The junior naval lord has in his hands the very important duties that are concerned with the transport, medical and victualling services, as well as the regulation of hospitals, the charge of coaling arrangements for the fleet and other duties that conduce to the practical efficiency of the navy. He also appoints chaplains, naval instructors, medical officers (except in special cases) and officers of the accountant branch. A vast business in regard to the internal economy of ships greatly occupies the junior lord. He has charge, for example, of uniforms, prize-money, bounties, naval savings banks, and pensions to seamen and marines and the widows of naval and marine officers. The work of the junior naval lord places under his direction the director of transports, the director-general of the medical department, the director of victualling, and, in regard to particular matters, the director of stores, the accountant- general, the chaplain of the fleet, and the Intelligence Department, so far as the junior lord's department is concerned.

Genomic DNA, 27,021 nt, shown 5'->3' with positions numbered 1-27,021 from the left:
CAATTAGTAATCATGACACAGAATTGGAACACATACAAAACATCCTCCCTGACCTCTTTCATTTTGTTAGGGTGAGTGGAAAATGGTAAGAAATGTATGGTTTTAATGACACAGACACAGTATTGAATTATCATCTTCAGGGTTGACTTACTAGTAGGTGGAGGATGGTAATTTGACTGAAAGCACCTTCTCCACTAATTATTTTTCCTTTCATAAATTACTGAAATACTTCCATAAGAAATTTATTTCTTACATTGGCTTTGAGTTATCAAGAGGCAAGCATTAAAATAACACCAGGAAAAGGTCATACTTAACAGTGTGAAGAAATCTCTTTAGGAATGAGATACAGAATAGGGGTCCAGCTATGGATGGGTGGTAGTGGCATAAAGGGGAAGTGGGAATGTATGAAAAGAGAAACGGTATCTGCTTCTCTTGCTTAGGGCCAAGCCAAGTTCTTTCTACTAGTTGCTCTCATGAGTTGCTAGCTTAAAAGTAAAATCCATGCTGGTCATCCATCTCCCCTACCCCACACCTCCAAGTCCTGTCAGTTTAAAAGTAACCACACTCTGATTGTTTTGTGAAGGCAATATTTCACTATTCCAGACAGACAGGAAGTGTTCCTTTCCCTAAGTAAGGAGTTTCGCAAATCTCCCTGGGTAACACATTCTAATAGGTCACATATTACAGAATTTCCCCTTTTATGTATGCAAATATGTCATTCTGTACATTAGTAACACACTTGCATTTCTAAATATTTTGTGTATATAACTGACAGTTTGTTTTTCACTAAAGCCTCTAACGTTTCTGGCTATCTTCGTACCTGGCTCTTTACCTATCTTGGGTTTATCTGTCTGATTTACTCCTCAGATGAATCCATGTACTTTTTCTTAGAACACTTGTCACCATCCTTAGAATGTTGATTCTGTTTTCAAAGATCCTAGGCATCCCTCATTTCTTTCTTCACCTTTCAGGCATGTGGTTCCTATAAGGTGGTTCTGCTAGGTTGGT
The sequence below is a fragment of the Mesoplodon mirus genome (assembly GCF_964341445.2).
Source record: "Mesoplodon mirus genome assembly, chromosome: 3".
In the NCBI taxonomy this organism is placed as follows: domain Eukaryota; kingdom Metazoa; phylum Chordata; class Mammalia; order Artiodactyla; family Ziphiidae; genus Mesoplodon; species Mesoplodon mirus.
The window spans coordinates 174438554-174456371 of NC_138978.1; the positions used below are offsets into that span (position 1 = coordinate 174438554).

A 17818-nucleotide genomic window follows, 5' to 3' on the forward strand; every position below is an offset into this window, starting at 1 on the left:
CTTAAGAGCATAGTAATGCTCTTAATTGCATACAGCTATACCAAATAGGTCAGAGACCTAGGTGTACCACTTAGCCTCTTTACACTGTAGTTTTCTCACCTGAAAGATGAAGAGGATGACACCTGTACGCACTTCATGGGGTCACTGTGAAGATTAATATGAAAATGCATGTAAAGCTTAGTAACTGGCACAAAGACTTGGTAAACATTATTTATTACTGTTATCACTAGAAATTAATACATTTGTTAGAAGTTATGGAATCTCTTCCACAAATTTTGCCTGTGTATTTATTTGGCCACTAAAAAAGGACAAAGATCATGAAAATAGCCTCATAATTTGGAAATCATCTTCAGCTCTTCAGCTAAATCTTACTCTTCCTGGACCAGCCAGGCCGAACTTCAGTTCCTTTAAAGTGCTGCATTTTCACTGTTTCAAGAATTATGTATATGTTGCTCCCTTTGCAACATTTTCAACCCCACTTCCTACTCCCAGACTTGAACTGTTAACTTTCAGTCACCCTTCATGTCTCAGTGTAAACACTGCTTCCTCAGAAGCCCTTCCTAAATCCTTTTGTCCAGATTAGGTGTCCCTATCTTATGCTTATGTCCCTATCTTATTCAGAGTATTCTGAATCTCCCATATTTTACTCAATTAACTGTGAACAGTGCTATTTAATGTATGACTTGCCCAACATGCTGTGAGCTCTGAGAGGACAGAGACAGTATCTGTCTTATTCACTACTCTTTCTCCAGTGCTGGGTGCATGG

The civil lord supervises, through the director of works, the Department of Works, dealing with admiralty buildings and works, construction and labour, contracts and purchases of building stores and land. He is also responsible for the civil staff of the naval establishments, except in regard to certain officials, and for duties connected with Greenwich Hospital, compassionate allowances, charitable funds, and business of like character. The accountant-general, in regard to these matters, is directed by him, and the director of Greenwich Hospital is under his authority.